§ 1.2 Because of B214–2012’s dual-purpose, either as a scope of services to be provided by a LEED Consulting Architect or as a scope of Additional Services to be provided by a Prime Architect, some provisions are set forth in the alternative. The parties should check the “Prime Architect” or “LEED Consulting Architect” box as appropriate. Based on the parties’ selection under Section 1.2, the applicable section of B214–2012 describing certain of the Architect’s LEED Certification Services will vary. The Prime Architect is responsible for all of the services under this Standard Form of Architect’s Services except those under Section 2.8. The LEED Consulting Architect is responsible for all of the services under this Standard Form of Architect’s Services except those under Section 2.7.

Article 2 – LEED Certification Services

§ 2.3 LEED Certification Agreements. On LEED Projects, the United States Green Building Council (USGBC) and Green Business Certification Inc. (GBCI) require that the person registering the Project consent to a number of agreements with GBCI and/or the USGBC as part of the registration and certification processes. B214–2012 assumes that the Architect will register the Project on behalf of the Owner. The Architect will provide any agreements required by the USGBC/GBCI to the Owner for review; and the Owner agrees to execute all documents required by the USGBC/GBCI to establish the Architect as the agent of the Owner for purposes of certifying the Project.

§ 2.4 LEED Workshop. The Architect is required to complete a LEED Workshop with the Owner and, as requested by the Architect, with the Owner’s consultants and the Architect’s consultants, no later than the conclusion of the Schematic Design Phase. During the LEED Workshop, the attendees will: review the LEED Green Building Rating System; examine LEED credits to be targeted, utilizing the appropriate Green Building Rating System Project Checklist, and identify potential LEED points associated with those credits; examine strategies for implementation of the targeted LEED credits; and discuss the potential impact of the targeted LEED credits on the Project schedule and Owner’s program and budget.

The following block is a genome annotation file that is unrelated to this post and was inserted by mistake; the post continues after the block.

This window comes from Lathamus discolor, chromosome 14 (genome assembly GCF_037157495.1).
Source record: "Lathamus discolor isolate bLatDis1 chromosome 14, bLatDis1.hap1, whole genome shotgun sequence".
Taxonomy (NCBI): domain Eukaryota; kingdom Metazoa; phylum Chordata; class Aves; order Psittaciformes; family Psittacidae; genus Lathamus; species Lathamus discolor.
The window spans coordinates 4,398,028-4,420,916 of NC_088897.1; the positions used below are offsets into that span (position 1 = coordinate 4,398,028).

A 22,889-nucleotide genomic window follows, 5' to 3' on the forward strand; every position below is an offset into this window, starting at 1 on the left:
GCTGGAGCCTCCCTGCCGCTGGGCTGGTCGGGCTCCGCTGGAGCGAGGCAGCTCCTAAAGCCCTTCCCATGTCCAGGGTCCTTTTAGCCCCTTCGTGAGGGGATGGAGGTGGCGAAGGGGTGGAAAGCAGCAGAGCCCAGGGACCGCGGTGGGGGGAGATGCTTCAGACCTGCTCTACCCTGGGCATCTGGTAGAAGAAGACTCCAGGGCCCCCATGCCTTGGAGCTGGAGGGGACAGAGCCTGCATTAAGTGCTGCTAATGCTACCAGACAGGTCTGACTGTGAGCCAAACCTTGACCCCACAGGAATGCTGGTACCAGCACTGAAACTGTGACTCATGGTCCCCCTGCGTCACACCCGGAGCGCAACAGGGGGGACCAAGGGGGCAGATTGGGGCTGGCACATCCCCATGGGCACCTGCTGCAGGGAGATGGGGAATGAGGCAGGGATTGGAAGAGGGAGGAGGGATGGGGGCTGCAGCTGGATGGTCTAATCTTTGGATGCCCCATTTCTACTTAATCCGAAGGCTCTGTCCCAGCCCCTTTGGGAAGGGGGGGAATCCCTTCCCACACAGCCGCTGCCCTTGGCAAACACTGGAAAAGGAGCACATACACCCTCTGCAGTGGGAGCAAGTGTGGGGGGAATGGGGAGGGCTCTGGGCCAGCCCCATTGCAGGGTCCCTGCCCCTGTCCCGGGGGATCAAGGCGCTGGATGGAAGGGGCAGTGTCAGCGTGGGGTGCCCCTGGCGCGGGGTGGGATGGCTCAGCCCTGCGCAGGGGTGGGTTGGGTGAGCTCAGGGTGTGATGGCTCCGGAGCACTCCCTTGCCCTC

§ 2.5 LEED Certification Plan

§ 2.5.1 The requirements of the LEED Certification Plan have been modified to closely track the requirements of the Sustainability Plan in the AIA’s Sustainable Projects documents. Following the LEED Workshop, the Architect will develop a LEED Certification Plan that will identify and describe: the LEED credits sought and the Owner’s LEED Certification goal; each Project participant’s roles and responsibilities associated with achieving the LEED credits; and each participant’s responsibility for providing LEED Documentation. Once completed, the LEED Certification Plan is submitted to the Owner for approval.

§ 2.5.1.1 Like the AIA’s Sustainable Projects documents, B214–2012 has been revised to include language that requires the Architect to perform those services that are the responsibility of the Architect under the LEED Certification Plan.

§ 2.6 Project Registration and Submission of LEED Documentation to GBCI

§ 2.6.1 Language has been included requiring the Architect to register the Project with GBCI. Acting as the Project registrant can have ramifications which are explored in greater detail in AIA Document D503™–2011, Guide for Sustainable Projects. Under B214–2012, registration fees are treated as a reimbursable expense.

§ 2.6.2 The Architect is required to collect LEED Documentation from each party responsible for producing it in accordance with the LEED Certification Plan, and submit the LEED Documentation to GBCI as necessary for the LEED Certification process.